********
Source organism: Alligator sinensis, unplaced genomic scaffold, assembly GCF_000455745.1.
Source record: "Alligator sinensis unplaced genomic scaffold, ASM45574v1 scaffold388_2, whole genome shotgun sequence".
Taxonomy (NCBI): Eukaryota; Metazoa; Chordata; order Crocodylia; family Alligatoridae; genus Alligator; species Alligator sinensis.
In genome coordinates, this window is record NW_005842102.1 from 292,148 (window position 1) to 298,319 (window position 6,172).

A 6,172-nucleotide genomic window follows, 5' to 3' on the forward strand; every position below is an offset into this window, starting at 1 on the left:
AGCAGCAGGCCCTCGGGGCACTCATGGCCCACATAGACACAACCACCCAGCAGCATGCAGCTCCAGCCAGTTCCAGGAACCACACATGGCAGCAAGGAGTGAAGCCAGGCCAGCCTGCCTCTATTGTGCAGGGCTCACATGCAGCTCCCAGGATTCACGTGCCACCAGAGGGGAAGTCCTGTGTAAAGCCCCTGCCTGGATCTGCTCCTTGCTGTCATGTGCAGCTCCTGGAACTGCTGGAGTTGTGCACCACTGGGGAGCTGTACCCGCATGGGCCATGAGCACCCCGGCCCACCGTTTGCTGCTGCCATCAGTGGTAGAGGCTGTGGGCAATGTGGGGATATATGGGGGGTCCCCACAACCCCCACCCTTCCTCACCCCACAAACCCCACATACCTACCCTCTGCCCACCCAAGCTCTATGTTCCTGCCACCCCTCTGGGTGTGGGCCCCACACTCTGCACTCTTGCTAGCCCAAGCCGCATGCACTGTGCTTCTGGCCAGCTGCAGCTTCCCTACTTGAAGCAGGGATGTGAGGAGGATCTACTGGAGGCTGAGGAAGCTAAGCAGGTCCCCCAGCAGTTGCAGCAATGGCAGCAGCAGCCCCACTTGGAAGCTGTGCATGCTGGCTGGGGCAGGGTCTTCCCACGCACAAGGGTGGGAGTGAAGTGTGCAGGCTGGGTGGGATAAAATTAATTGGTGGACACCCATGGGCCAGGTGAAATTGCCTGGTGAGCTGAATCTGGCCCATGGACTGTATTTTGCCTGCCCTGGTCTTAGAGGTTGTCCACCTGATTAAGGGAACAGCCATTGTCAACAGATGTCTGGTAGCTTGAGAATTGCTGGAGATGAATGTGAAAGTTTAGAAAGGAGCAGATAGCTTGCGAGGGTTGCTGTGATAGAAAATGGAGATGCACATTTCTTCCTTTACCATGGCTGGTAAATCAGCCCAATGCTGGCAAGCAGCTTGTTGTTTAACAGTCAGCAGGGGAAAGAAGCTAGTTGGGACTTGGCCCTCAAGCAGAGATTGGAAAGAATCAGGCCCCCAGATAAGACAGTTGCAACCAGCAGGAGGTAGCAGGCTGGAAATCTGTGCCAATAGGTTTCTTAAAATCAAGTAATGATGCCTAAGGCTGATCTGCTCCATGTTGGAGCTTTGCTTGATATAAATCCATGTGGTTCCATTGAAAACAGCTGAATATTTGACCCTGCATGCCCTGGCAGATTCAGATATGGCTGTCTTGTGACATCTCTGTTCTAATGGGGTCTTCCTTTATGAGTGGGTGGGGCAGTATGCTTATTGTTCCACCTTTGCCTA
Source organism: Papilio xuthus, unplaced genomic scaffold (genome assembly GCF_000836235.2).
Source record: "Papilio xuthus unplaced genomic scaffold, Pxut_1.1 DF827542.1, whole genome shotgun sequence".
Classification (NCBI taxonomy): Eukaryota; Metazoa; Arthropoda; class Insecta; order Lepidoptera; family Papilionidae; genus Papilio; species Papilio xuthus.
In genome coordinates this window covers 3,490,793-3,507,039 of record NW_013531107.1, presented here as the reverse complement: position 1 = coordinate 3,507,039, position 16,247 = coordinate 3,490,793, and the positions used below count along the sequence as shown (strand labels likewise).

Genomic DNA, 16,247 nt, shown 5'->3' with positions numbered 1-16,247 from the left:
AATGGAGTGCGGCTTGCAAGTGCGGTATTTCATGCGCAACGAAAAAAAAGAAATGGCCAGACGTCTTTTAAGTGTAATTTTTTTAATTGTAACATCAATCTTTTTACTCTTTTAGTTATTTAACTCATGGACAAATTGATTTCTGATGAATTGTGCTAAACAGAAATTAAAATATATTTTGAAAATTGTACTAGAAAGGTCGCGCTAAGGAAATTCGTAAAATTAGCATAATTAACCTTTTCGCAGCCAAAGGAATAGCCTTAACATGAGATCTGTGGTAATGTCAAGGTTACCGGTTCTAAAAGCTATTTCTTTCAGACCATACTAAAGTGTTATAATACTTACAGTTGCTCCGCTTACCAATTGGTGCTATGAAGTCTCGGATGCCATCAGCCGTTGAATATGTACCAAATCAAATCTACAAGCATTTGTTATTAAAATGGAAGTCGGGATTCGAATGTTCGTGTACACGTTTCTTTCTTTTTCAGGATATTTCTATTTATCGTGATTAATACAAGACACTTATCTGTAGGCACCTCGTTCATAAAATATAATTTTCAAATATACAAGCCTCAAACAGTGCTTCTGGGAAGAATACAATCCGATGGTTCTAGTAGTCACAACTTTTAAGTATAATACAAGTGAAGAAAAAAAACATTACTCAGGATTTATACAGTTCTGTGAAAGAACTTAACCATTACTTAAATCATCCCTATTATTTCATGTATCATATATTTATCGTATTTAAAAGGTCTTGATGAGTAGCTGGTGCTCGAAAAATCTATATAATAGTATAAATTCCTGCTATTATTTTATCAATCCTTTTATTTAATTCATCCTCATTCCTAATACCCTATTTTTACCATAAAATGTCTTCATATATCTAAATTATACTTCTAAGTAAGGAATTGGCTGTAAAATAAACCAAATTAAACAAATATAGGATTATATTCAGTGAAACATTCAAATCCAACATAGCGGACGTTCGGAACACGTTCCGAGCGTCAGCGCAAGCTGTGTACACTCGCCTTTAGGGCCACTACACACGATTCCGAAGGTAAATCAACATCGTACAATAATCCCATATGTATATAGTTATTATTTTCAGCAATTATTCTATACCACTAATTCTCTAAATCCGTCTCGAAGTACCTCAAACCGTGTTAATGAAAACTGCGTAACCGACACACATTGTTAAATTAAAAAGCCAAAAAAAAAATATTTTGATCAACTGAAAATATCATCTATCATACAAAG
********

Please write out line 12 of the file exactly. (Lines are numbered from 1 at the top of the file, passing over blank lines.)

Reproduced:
AATGGAGTGCGGCTTGCAAGTGCGGTATTTCATGCGCAACGAAAAAAAAGAAATGGCCAGACGTCTTTTAAGTGTAATTTTTTTAATTGTAACATCAATCTTTTTACTCTTTTAGTTATTTAACTCATGGACAAATTGATTTCTGATGAATTGTGCTAAACAGAAATTAAAATATATTTTGAAAATTGTACTAGAAAGGTCGCGCTAAGGAAATTCGTAAAATTAGCATAATTAACCTTTTCGCAGCCAAAGGAATAGCCTTAACATGAGATCTGTGGTAATGTCAAGGTTACCGGTTCTAAAAGCTATTTCTTTCAGACCATACTAAAGTGTTATAATACTTACAGTTGCTCCGCTTACCAATTGGTGCTATGAAGTCTCGGATGCCATCAGCCGTTGAATATGTACCAAATCAAATCTACAAGCATTTGTTATTAAAATGGAAGTCGGGATTCGAATGTTCGTGTACACGTTTCTTTCTTTTTCAGGATATTTCTATTTATCGTGATTAATACAAGACACTTATCTGTAGGCACCTCGTTCATAAAATATAATTTTCAAATATACAAGCCTCAAACAGTGCTTCTGGGAAGAATACAATCCGATGGTTCTAGTAGTCACAACTTTTAAGTATAATACAAGTGAAGAAAAAAAACATTACTCAGGATTTATACAGTTCTGTGAAAGAACTTAACCATTACTTAAATCATCCCTATTATTTCATGTATCATATATTTATCGTATTTAAAAGGTCTTGATGAGTAGCTGGTGCTCGAAAAATCTATATAATAGTATAAATTCCTGCTATTATTTTATCAATCCTTTTATTTAATTCATCCTCATTCCTAATACCCTATTTTTACCATAAAATGTCTTCATATATCTAAATTATACTTCTAAGTAAGGAATTGGCTGTAAAATAAACCAAATTAAACAAATATAGGATTATATTCAGTGAAACATTCAAATCCAACATAGCGGACGTTCGGAACACGTTCCGAGCGTCAGCGCAAGCTGTGTACACTCGCCTTTAGGGCCACTACACACGATTCCGAAGGTAAATCAACATCGTACAATAATCCCATATGTATATAGTTATTATTTTCAGCAATTATTCTATACCACTAATTCTCTAAATCCGTCTCGAAGTACCTCAAACCGTGTTAATGAAAACTGCGTAACCGACACACATTGTTAAATTAAAAAGCCAAAAAAAAAATATTTTGATCAACTGAAAATATCATCTATCATACAAAG